New Book Provides Authentic No-Nonsense Spirituality for Authentic No-Nonsense Peole

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For answering age old questions like “Who am I,” “Why am I here,” “How can I live a meaningful life,” Stephen Asma has found the answers in Buddhism, but a Buddhism he has shaped to fit rather than one-size fits all. He dispenses with the “New Age mush” and takes “the California out of Buddhism” to form a Buddhism that is accessible and inclusive for people, people who may be put off by organized religion or dogma stacked on dogma. He builds the case for an authentic modality in his own iconoclastic, irreverent, and hardheaded way in Why I Am a Buddhist: No-Nonsense Buddhism with Red Meat and Whiskey.

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I like the White Sox, and I eat meat. If a guy like me can be a Buddhist...trust me, there’s room for you.” Stephen T. Asma, Ph.D.

For answering age old questions like “Who am I,” “Why am I here,” “How can I live a meaningful life,” Asma has found the answers in Buddhism, but a Buddhism he has shaped to fit rather than one-size fits all. He dispenses with the “New Age mush” and takes “the California out of Buddhism” to form a Buddhism that is accessible and inclusive for people, people who may be put off by organized religion or dogma stacked on dogma. He builds the case for an authentic modality in his own iconoclastic, irreverent, and hardheaded way.

“I’m not a monk, or even a member of a temple. I have studied Buddhism with some amazing scholars and practitioners, and I’ve taught Buddhism for many years in the States and Asia—but I think gurus are screwballs. I probably drink too much, and I’m not in the least bit interested in sexual abstinence. I like the White Sox, and I eat meat. If a guy like me can be a Buddhist...trust me, there’s room for you.” ~Stephen T. Asma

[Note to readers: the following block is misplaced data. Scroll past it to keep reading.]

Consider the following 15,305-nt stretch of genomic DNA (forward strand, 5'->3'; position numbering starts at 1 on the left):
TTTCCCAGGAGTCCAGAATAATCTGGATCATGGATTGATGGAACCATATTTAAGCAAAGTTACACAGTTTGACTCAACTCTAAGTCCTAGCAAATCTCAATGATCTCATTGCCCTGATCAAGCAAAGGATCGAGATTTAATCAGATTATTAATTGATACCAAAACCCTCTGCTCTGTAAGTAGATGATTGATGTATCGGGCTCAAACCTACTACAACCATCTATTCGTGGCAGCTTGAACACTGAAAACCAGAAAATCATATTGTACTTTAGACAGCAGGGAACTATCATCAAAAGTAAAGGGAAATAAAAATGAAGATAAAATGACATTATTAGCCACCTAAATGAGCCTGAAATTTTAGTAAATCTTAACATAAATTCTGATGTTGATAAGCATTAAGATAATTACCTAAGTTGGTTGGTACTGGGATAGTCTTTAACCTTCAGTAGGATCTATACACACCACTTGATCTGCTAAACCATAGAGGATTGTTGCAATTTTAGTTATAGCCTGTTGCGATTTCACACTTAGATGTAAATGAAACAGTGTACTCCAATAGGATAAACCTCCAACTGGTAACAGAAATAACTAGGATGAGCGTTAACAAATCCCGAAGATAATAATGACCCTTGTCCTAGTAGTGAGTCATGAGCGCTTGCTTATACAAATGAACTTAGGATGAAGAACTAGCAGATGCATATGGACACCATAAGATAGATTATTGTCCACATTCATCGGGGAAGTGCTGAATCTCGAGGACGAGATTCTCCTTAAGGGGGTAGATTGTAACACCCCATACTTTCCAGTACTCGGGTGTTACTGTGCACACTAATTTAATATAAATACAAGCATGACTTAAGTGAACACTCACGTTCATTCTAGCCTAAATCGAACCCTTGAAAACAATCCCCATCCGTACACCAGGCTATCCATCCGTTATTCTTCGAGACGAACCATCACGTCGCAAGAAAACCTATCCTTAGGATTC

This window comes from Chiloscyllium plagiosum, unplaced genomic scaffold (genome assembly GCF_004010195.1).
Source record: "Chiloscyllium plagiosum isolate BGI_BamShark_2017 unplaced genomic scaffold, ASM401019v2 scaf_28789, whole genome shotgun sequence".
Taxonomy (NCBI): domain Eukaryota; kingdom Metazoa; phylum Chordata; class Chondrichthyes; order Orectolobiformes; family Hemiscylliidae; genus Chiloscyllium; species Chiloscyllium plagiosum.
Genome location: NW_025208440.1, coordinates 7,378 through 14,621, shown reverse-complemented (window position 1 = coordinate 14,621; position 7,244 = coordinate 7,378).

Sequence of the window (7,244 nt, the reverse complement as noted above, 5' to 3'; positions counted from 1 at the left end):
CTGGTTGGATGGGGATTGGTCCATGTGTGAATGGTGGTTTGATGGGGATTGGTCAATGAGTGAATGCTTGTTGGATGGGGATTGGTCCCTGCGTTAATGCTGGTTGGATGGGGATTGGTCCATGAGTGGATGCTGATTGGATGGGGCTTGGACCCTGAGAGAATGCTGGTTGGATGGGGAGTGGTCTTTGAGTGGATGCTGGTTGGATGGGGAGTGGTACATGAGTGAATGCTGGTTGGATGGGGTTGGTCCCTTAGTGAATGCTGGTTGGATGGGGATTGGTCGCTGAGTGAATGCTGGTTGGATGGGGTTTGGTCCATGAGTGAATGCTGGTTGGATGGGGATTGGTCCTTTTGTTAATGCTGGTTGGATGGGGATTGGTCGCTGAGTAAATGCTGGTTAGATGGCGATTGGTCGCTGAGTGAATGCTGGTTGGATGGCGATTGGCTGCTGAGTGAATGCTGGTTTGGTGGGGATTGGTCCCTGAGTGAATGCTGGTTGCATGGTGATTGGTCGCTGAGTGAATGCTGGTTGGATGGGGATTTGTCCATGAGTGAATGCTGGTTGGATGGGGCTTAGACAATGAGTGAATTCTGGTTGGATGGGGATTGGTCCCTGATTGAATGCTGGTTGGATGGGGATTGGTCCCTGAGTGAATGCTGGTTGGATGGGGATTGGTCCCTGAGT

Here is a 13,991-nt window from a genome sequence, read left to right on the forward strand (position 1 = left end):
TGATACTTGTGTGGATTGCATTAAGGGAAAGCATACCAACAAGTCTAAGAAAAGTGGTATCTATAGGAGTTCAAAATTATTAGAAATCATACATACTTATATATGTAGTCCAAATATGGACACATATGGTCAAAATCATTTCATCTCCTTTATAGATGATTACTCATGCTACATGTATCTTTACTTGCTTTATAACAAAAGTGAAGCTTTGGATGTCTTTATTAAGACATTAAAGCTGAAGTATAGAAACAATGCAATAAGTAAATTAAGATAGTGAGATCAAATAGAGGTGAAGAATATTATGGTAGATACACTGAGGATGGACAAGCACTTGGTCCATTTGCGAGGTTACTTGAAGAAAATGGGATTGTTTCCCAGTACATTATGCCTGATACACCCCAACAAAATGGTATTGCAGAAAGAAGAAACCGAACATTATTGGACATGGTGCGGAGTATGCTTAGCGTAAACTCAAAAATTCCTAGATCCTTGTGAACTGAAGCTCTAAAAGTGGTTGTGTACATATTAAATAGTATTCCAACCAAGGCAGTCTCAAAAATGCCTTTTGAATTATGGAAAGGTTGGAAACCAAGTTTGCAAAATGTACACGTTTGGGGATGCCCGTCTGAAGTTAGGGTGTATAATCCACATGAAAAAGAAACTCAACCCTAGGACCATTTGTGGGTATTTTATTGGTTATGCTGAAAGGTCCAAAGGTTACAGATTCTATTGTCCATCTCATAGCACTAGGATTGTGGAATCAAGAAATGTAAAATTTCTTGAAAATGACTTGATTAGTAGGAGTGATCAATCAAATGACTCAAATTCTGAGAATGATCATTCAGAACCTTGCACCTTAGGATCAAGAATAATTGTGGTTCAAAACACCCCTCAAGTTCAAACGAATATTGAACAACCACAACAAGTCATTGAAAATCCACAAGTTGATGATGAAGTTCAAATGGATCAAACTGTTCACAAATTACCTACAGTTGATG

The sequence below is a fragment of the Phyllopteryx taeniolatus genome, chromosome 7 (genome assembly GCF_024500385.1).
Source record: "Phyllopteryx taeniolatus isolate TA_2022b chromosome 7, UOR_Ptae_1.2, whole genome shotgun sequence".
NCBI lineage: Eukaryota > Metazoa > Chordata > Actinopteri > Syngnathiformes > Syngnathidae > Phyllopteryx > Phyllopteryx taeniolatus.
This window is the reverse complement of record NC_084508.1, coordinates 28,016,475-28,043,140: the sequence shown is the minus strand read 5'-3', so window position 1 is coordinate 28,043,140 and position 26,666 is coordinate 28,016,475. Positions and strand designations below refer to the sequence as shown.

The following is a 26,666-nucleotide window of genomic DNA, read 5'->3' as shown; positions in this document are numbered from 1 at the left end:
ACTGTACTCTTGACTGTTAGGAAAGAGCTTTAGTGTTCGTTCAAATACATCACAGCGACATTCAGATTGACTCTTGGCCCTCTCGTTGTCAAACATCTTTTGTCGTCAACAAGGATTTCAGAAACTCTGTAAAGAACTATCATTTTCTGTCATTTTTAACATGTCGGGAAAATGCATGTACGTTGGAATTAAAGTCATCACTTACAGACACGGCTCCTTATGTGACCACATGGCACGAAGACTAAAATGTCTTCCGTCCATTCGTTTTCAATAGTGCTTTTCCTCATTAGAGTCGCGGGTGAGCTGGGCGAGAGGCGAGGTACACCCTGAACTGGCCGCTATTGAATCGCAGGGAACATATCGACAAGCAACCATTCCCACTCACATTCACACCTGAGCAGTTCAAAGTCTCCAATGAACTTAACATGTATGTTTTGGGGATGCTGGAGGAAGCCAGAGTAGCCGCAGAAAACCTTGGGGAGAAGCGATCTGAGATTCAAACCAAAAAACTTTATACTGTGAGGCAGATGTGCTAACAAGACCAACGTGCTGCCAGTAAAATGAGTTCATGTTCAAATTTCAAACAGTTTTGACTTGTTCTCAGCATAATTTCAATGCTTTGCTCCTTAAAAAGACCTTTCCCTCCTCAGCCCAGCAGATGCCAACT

From the Introduction:
Brush strokes are necessarily broad, but hopefully accurate. Exceptions to my generalizations will be inevitable, and the absence of someone’s favorite Buddhist story, thinker, or text will be maddening to the initiated. But no matter the flaws of such a format, such a book will hopefully do two things well: first, introduce unfamiliar ideas to the novice, and second, remind and inspire the old hand. The third possible function of such a personal book is to show how someone applies, or puts into practice, the theoretical teachings.

This book is not going to stand behind you with sword at the ready. I haven’t done that to myself, so I’m certainly not going to get preachy with you. I’m a fan of the gentle but persistent application of dharma—the Middle Way between the zealot and slacker approaches.

Chapters include:

  •     A Newly Elevated Status for My Private Little Soul: Discovering Transcendentalism
  •     Climbing the “Everest” of Cravings: Buddhism and Eros
  •     A Natural Exercise in No-Self: Buddhism and Parenting
  •     Science Is Mysticism—without the Magical Thinking
  •     Jack Kerouac, Haiku, Charlie Parker, and the Artistic Quest
  •     Work: Wealth and Worth
  •     Dharma and the Global Village

ABOUT THE AUTHOR
Stephen T. Asma, Ph.D., is professor of philosophy and interdisciplinary humanities at Columbia College in Chicago. He is the author of Buddha for Beginners. He is also a jazz musician and a popular guest on Chicago area NPR programs.

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